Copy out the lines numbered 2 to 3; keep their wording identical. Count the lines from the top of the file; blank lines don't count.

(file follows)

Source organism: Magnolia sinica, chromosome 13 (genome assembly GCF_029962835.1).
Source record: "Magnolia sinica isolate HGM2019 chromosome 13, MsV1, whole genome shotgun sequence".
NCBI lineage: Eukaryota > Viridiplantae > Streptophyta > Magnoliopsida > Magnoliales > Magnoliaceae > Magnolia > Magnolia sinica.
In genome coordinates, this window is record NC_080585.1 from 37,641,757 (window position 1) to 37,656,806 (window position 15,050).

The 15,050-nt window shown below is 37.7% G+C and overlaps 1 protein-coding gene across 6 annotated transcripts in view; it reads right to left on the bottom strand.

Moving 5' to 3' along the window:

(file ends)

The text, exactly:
Source record: "Magnolia sinica isolate HGM2019 chromosome 13, MsV1, whole genome shotgun sequence".
NCBI lineage: Eukaryota > Viridiplantae > Streptophyta > Magnoliopsida > Magnoliales > Magnoliaceae > Magnolia > Magnolia sinica.